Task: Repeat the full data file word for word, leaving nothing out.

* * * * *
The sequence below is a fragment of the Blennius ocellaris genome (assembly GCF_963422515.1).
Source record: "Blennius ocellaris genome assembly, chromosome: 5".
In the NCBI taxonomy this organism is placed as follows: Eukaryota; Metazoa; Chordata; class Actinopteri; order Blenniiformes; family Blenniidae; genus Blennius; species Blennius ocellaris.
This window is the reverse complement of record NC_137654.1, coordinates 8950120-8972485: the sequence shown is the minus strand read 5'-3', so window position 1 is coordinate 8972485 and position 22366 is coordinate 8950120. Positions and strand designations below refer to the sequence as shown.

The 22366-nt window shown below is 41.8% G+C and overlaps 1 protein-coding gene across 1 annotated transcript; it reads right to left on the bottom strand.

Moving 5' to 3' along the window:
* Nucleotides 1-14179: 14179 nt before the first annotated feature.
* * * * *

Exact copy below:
The sequence below is a fragment of the Blennius ocellaris genome (assembly GCF_963422515.1).
Source record: "Blennius ocellaris genome assembly, chromosome: 5".
In the NCBI taxonomy this organism is placed as follows: Eukaryota; Metazoa; Chordata; class Actinopteri; order Blenniiformes; family Blenniidae; genus Blennius; species Blennius ocellaris.
This window is the reverse complement of record NC_137654.1, coordinates 8950120-8972485: the sequence shown is the minus strand read 5'-3', so window position 1 is coordinate 8972485 and position 22366 is coordinate 8950120. Positions and strand designations below refer to the sequence as shown.

The 22366-nt window shown below is 41.8% G+C and overlaps 1 protein-coding gene across 1 annotated transcript; it reads right to left on the bottom strand.

Moving 5' to 3' along the window:
* Nucleotides 1-14179: 14179 nt before the first annotated feature.